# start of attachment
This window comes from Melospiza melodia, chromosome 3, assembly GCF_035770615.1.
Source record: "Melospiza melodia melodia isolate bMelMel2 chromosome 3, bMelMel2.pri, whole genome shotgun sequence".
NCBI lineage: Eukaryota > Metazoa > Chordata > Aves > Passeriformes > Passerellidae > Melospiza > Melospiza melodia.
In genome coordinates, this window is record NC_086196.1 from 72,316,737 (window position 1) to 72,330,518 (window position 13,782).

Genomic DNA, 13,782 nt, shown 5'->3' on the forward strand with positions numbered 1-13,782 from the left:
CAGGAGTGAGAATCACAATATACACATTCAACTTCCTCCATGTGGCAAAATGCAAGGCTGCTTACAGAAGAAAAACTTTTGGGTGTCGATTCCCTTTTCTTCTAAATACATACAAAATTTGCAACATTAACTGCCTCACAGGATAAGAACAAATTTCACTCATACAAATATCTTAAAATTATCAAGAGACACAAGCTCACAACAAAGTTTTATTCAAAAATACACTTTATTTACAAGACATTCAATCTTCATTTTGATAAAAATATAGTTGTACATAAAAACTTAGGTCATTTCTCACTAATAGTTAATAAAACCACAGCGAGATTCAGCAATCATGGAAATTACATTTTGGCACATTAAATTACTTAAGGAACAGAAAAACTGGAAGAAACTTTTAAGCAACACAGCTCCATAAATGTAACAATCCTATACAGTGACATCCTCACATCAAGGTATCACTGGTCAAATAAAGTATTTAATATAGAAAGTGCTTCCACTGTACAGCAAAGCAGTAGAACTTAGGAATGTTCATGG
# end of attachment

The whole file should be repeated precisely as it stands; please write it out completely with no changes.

This window comes from Melospiza melodia, chromosome 3, assembly GCF_035770615.1.
Source record: "Melospiza melodia melodia isolate bMelMel2 chromosome 3, bMelMel2.pri, whole genome shotgun sequence".
NCBI lineage: Eukaryota > Metazoa > Chordata > Aves > Passeriformes > Passerellidae > Melospiza > Melospiza melodia.
In genome coordinates, this window is record NC_086196.1 from 72,316,737 (window position 1) to 72,330,518 (window position 13,782).

Genomic DNA, 13,782 nt, shown 5'->3' on the forward strand with positions numbered 1-13,782 from the left:
CAGGAGTGAGAATCACAATATACACATTCAACTTCCTCCATGTGGCAAAATGCAAGGCTGCTTACAGAAGAAAAACTTTTGGGTGTCGATTCCCTTTTCTTCTAAATACATACAAAATTTGCAACATTAACTGCCTCACAGGATAAGAACAAATTTCACTCATACAAATATCTTAAAATTATCAAGAGACACAAGCTCACAACAAAGTTTTATTCAAAAATACACTTTATTTACAAGACATTCAATCTTCATTTTGATAAAAATATAGTTGTACATAAAAACTTAGGTCATTTCTCACTAATAGTTAATAAAACCACAGCGAGATTCAGCAATCATGGAAATTACATTTTGGCACATTAAATTACTTAAGGAACAGAAAAACTGGAAGAAACTTTTAAGCAACACAGCTCCATAAATGTAACAATCCTATACAGTGACATCCTCACATCAAGGTATCACTGGTCAAATAAAGTATTTAATATAGAAAGTGCTTCCACTGTACAGCAAAGCAGTAGAACTTAGGAATGTTCATGG